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What Problems Can Affect Superficial Veins?

Varicose veins can look red, blue, or purple, and bulge out of the skin.
Article Details
  • Written By: Andrea Cross
  • Edited By: PJP Schroeder
  • Last Modified Date: 29 June 2014
  • Copyright Protected:
    2003-2014
    Conjecture Corporation
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Superficial veins are those that are close to the surface of the skin, often visible just underneath. These veins transport blood to the heart, and as they are so close to the surface, they help the body to stay cool. There are several problems that can affect superficial veins including varicose veins, spider veins, and thrombophlebitis.

Varicose veins are highly visible superficial veins that have become dilated, thickened, and twisted. They most commonly occur on the backs of legs and can be blue, red, or even flesh-toned in color. Caused when the valves that prevent the backward flow of blood become compromised, blood flows back down the vein rather than up, and the vein dilates.

This condition tends to be inherited and often occurs as people get older. Varicose veins can also be influenced by pregnancy, obesity, and prolonged standing. They tend to be mainly a cosmetic problem; however, they can also become itchy and sore. In severe cases, the veins can become inflamed and bleed or can be subject to blood clots.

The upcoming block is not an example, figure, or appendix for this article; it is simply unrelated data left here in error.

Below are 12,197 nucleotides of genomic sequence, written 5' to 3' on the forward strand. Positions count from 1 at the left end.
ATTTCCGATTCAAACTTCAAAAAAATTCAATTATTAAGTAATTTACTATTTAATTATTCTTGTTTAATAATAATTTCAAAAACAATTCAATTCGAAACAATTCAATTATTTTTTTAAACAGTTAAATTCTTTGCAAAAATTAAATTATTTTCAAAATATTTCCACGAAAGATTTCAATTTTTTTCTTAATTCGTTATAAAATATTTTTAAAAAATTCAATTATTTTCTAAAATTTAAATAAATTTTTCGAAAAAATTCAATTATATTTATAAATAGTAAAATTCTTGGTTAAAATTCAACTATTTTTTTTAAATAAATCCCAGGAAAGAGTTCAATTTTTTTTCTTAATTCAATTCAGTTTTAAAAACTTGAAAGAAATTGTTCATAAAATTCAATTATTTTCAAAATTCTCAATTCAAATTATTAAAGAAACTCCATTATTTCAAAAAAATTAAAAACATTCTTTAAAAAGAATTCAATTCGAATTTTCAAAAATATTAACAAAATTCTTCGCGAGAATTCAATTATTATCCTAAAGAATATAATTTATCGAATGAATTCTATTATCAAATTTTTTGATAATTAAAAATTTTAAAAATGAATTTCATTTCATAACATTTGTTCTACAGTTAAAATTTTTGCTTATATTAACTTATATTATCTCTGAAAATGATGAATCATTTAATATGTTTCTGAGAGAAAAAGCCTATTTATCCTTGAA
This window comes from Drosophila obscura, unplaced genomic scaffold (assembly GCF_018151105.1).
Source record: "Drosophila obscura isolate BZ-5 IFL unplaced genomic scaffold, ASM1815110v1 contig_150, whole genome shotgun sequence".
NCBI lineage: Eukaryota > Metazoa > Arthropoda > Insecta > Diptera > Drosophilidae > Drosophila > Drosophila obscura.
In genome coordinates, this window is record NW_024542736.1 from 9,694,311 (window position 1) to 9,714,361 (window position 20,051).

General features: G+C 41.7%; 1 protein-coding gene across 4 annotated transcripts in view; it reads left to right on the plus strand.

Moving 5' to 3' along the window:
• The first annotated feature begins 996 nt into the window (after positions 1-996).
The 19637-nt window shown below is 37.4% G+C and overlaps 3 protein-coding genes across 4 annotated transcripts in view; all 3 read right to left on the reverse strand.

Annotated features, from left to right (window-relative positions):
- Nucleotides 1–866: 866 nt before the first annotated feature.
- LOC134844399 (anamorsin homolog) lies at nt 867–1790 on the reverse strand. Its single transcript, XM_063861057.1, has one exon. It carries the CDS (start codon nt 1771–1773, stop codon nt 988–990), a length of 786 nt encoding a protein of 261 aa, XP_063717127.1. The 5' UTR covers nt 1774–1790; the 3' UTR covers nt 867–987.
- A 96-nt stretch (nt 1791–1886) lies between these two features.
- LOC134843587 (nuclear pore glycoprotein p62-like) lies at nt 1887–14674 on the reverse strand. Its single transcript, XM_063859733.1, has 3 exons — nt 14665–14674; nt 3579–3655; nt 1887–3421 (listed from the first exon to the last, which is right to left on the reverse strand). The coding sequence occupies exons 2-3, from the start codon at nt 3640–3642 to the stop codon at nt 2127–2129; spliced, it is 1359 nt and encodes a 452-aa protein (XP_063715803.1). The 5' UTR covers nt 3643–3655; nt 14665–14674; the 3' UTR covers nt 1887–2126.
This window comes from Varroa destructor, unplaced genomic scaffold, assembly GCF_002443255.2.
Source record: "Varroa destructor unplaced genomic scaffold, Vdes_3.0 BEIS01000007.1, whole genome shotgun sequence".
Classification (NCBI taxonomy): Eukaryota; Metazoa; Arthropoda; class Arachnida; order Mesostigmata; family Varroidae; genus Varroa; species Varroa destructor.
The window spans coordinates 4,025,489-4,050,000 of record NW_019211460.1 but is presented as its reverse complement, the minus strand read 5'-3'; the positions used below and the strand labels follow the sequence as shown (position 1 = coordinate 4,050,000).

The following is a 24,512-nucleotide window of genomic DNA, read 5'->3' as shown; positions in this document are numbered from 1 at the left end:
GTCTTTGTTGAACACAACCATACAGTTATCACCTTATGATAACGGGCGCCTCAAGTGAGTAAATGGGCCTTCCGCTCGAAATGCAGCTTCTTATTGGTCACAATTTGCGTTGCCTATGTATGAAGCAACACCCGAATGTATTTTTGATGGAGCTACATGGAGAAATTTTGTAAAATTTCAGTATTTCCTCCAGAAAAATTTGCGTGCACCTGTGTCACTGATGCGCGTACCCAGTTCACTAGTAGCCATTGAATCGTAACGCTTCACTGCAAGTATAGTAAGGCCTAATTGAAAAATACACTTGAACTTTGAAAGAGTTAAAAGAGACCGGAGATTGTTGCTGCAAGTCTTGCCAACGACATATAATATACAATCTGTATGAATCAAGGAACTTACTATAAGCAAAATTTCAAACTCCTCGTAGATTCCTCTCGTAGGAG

Treatment for this condition involves elevation of the limbs, compression stockings, and weight loss. Exercise is also encouraged. To remove the superficial veins and get rid of the the problem altogether, options include sclerotherapy, which involves injecting a chemical that destroys the veins, or surgery. Surgery normally involves ligation, avulsion, or complete removal of the vein, although laser therapies are also an option.

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Spider veins are similar to varicose veins but occur in smaller superficial veins that are closer to the surface of the skin. Usually occurring in the face and legs, this condition appears as large or small networks or webs of tiny blue or red veins. They are also due to a backup of blood, and are caused by similar issues as varicose veins, but can also be due to sun exposure. Like varicose veins, spider veins are mostly cosmetic, but they can also create an itching or burning sensation. Rarely do they cause pain or become inflamed. They are usually treated with sclerotherapy or surface lasering.

Finally, thrombophlebitis is an inflammation of the superficial veins due to a blood clot. These clots occur due to injury to the vein and are commonly seen at the site of an intravenous line. They can also occur in pregnancy as a result of birth control pills and as a complication of varicose veins. Thrombophlebitis results in a hardening and often a lump at the site of the clot and can feel tender and sore. Although they usually resolve on their own, they need to be monitored to make sure that they don't become significantly inflamed and are usually treated with painkillers, basic anti-inflammatories, and warm compresses or stockings.

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